An arm 32 extends rightward from the upper end of the right connecting member 25. An upward projection 33 is integral with a right top portion of the arm 32. A pair of brackets 34 opposed to each other in the transverse direction at a specified spacing are mounted on the top of the projection 33. A runaway preventing stopper 35 in the form of an elongated plate is supported at a longitudinal midportion on a horizontal pivot 36 extending between and attached to the brackets 34. The stopper 35 is rotatable about the pivot 36 in an approximately vertical plane in parallel with the direction of advance of the conveyor. The stopper 35 is formed at its midportion with a boss portion 37 through which the pivot 36 extends. Below the horizontal pivot 36, a restraining pin 38 extends between and is fixed to the bracekts 34. The pin 38 is engageable with one end of the stopper 35 and usually prevents the other end of the stopper 35 from turning forward to hold the stopper 35 in an approximately vertical position. The stopper 35 will be described below further based on its usual vertical position stated above. When seen from one side, the stopper 35 is tapered from its center portion toward its upper and lower ends and has a smoothly curved front edge to project forward at the center portion. A rearward projection 39 integral with the upper end defines a bent recessed portion at its lower part. The projection 39 has a rear edge slanting forwardly downward. The stopper 35 has a front edge upper end portion 41 which is adapted to strike against the runaway preventing pin 55 to be described later. The lower end of the rear edge of the stopper 35 serves as an engaging portion 42 which is usually in engagement with the restraining pin 38 and which comes into engagement with the pin 55 upon the stopper upper end turning rearward when the carrier 6 runs out of control in the falling gradient section A. The bent recessed portion, namely engaging recessed portion 43, engages the restraining pin 38 when the stopper upper end turns rearward. The slanting rear edge of the rearward projection 39 serves as a contact portion 44 which comes into engagement with the pin 55 when the carrier 6 runs out of control in the rising gradient section B. A rightwardly projecting arm member 45 is attached to a front edge portion of the stopper 35 a small distance above the horizontal pivot 36. The forward end of the arm member 45 extends forwardly upward and is provided with a weight 47 biasing the stopper 35 at all times to turn its upper end forward. The biasing force of the weight 47 acting to forwardly turn the upper end of the stopper 35 is greater than the force acting to rearwardly turn the stopper upper end when the striking portion 41 of the stopper 35 strikes against the runaway preventing pin 55 at the usual running speed of the carrier 6 but is smaller than the force acting to rearwardly turn the stopper upper end upon the striking portion 41 striking against the pin 55 when the carrier 6 runs out of control in the falling gradient section A. In the usual state, the stopper 35 is held in an approximately vertical position against turning forward by the engagement of the engaging portion 42 with the restraining pin 38.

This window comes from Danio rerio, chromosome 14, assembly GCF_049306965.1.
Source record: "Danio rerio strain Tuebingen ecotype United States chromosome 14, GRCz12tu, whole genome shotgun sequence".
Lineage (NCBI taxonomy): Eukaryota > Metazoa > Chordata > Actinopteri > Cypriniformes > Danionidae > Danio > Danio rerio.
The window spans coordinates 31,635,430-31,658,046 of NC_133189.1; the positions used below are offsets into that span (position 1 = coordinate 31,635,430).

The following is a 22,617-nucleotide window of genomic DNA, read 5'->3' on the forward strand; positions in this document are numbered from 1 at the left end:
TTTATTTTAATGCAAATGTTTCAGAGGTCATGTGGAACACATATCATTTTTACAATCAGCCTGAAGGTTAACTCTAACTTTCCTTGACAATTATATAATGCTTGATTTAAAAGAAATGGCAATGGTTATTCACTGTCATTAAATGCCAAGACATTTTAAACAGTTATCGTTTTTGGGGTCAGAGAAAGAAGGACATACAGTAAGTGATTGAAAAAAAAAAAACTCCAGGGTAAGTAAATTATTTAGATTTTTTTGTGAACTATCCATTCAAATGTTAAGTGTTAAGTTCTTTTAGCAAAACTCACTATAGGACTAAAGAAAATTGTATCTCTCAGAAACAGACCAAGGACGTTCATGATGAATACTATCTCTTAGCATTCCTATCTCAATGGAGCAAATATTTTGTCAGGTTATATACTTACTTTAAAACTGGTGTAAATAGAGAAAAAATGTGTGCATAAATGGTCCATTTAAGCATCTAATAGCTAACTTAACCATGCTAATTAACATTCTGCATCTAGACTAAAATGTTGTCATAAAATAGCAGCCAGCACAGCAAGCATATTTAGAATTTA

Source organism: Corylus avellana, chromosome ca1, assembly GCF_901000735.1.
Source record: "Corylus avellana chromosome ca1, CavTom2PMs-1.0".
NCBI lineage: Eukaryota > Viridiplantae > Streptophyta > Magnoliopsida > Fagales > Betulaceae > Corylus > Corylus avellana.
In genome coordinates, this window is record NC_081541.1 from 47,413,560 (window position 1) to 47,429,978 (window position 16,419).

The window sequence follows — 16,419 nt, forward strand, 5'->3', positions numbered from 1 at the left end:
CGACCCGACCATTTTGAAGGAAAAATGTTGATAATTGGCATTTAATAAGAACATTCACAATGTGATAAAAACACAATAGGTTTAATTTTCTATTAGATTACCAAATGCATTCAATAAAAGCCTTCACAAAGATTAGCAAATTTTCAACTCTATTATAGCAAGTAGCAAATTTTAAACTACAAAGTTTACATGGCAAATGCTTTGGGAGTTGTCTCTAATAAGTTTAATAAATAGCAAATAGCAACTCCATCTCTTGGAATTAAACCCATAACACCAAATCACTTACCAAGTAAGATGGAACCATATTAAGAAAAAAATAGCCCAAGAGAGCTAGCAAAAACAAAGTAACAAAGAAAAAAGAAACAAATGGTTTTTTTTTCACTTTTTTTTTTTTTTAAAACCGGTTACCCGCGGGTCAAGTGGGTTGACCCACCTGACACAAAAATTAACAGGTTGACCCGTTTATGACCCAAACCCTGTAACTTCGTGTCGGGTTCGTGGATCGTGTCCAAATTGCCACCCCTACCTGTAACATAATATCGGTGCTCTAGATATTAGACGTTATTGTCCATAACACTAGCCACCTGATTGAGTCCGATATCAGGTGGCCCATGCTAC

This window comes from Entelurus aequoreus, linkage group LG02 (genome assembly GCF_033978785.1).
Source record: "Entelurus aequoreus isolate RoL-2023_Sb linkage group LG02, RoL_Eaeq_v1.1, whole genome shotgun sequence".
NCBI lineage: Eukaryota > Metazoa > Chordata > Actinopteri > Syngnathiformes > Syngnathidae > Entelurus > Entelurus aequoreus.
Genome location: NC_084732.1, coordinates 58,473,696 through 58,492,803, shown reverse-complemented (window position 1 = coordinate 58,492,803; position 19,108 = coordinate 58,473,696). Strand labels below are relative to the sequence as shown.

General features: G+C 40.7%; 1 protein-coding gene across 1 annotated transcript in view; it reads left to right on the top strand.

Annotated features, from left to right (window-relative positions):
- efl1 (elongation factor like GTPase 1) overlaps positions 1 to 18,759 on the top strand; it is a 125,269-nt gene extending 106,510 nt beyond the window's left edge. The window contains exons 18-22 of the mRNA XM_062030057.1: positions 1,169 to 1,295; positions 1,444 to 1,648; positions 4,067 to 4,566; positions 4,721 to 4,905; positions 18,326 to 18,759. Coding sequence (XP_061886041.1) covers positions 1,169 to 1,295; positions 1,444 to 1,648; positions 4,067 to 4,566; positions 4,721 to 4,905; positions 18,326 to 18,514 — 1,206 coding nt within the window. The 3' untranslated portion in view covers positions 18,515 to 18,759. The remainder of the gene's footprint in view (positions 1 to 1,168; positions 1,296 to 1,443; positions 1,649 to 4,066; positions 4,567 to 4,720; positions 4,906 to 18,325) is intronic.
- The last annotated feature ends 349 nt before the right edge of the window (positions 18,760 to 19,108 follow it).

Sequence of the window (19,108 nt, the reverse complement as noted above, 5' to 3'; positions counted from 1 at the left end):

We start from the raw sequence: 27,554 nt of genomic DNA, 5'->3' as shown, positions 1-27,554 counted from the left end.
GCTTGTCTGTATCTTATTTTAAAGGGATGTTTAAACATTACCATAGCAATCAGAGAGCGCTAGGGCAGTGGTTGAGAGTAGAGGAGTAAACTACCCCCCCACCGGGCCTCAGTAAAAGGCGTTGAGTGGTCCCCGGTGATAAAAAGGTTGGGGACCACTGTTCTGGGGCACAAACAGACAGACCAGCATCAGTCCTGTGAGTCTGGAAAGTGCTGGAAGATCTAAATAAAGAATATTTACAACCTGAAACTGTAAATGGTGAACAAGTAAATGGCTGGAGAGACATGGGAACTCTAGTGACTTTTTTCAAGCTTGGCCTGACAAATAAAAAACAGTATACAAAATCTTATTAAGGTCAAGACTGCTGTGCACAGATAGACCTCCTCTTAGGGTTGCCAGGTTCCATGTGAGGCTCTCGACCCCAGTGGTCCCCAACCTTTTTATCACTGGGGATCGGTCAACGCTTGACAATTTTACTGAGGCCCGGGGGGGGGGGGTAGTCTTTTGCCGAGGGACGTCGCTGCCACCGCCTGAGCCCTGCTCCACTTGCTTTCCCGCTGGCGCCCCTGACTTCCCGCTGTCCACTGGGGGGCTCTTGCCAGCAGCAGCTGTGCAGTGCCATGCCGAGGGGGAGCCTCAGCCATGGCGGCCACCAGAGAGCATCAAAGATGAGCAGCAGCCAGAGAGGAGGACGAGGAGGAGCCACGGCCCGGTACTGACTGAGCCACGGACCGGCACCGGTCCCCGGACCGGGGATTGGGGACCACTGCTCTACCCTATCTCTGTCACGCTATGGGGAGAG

Power trolleys 50 are movably supported by the power rail 2. The trolley 50 comprises a pair of opposed upright arms 51 and a pair of rollers 52 mounted on their upper ends. The rollers 52 are rollable on the lower horizontal flanges of the power rail 2 to move the trolley along the rail 2. The drive chain 3 disposed below the power rail 2 is driven in the direction of arrow a in FIG. 1 at all times by an unillustrated motor and transmitting means. The lower ends of the upright arms 51 of the power trolley 50 are connected to the chain 3. The power trolleys 50 are arranged in pairs at a given spacing along the chain. A downwardly projecting bracket is fixed to the link plate of the chain 3 interconnecting the trolleys 50 of each pair. A propelling member 53 attached to the bracket is pivotally movable upward or downward and is suspended therefrom to project rearwardly downward under gravity. The propelling member 53 has a hooked lower end having a horizontal portion. In the horizontal section and the rising gradient section B of the conveyor, the propelling member 53 engages the front tilting dog 7 of the front free trolley 9 to move the carrier 6 with the drive chain 3 in the direction of arrow a. In the falling gradient section A, the propelling member 53 engages the rear tilting dog 8 of the front free trolley 9 to cause the carrier 6 to run in the direction of arrow a at the same speed as the power trolleys 50.